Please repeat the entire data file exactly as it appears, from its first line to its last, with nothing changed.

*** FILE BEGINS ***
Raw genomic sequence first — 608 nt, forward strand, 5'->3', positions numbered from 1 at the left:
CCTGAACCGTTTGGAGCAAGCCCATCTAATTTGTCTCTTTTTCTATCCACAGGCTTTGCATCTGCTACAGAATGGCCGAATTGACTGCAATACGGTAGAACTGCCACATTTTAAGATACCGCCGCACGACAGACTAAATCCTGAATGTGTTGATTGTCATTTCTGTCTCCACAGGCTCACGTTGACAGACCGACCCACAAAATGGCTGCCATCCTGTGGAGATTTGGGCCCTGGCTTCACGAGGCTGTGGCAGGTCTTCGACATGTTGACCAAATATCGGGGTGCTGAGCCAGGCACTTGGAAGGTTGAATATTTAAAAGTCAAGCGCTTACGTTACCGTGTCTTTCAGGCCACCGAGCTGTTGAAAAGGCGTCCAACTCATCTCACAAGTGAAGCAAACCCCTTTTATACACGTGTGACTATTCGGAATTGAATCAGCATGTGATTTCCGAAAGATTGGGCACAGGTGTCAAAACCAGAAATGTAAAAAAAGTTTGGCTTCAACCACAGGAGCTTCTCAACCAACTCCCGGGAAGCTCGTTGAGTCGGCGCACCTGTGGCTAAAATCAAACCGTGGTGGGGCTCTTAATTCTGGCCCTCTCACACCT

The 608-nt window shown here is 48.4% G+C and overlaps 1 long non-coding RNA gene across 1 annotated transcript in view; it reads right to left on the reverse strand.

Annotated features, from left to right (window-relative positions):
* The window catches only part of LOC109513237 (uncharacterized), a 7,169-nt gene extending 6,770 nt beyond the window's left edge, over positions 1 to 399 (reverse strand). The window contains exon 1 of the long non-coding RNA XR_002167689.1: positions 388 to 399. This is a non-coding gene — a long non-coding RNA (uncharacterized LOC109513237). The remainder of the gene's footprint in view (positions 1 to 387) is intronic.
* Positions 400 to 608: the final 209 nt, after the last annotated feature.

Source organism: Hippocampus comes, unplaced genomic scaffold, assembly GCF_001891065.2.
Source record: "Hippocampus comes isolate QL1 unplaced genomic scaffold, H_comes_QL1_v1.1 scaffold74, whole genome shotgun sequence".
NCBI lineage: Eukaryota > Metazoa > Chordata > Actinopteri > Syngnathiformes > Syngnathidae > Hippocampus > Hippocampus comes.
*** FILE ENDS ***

Raw genomic sequence first — 608 nt, forward strand, 5'->3', positions numbered from 1 at the left:
CCTGAACCGTTTGGAGCAAGCCCATCTAATTTGTCTCTTTTTCTATCCACAGGCTTTGCATCTGCTACAGAATGGCCGAATTGACTGCAATACGGTAGAACTGCCACATTTTAAGATACCGCCGCACGACAGACTAAATCCTGAATGTGTTGATTGTCATTTCTGTCTCCACAGGCTCACGTTGACAGACCGACCCACAAAATGGCTGCCATCCTGTGGAGATTTGGGCCCTGGCTTCACGAGGCTGTGGCAGGTCTTCGACATGTTGACCAAATATCGGGGTGCTGAGCCAGGCACTTGGAAGGTTGAATATTTAAAAGTCAAGCGCTTACGTTACCGTGTCTTTCAGGCCACCGAGCTGTTGAAAAGGCGTCCAACTCATCTCACAAGTGAAGCAAACCCCTTTTATACACGTGTGACTATTCGGAATTGAATCAGCATGTGATTTCCGAAAGATTGGGCACAGGTGTCAAAACCAGAAATGTAAAAAAAGTTTGGCTTCAACCACAGGAGCTTCTCAACCAACTCCCGGGAAGCTCGTTGAGTCGGCGCACCTGTGGCTAAAATCAAACCGTGGTGGGGCTCTTAATTCTGGCCCTCTCACACCT

The 608-nt window shown here is 48.4% G+C and overlaps 1 long non-coding RNA gene across 1 annotated transcript in view; it reads right to left on the reverse strand.

Annotated features, from left to right (window-relative positions):
* The window catches only part of LOC109513237 (uncharacterized), a 7,169-nt gene extending 6,770 nt beyond the window's left edge, over positions 1 to 399 (reverse strand). The window contains exon 1 of the long non-coding RNA XR_002167689.1: positions 388 to 399. This is a non-coding gene — a long non-coding RNA (uncharacterized LOC109513237). The remainder of the gene's footprint in view (positions 1 to 387) is intronic.
* Positions 400 to 608: the final 209 nt, after the last annotated feature.

Source organism: Hippocampus comes, unplaced genomic scaffold, assembly GCF_001891065.2.
Source record: "Hippocampus comes isolate QL1 unplaced genomic scaffold, H_comes_QL1_v1.1 scaffold74, whole genome shotgun sequence".
NCBI lineage: Eukaryota > Metazoa > Chordata > Actinopteri > Syngnathiformes > Syngnathidae > Hippocampus > Hippocampus comes.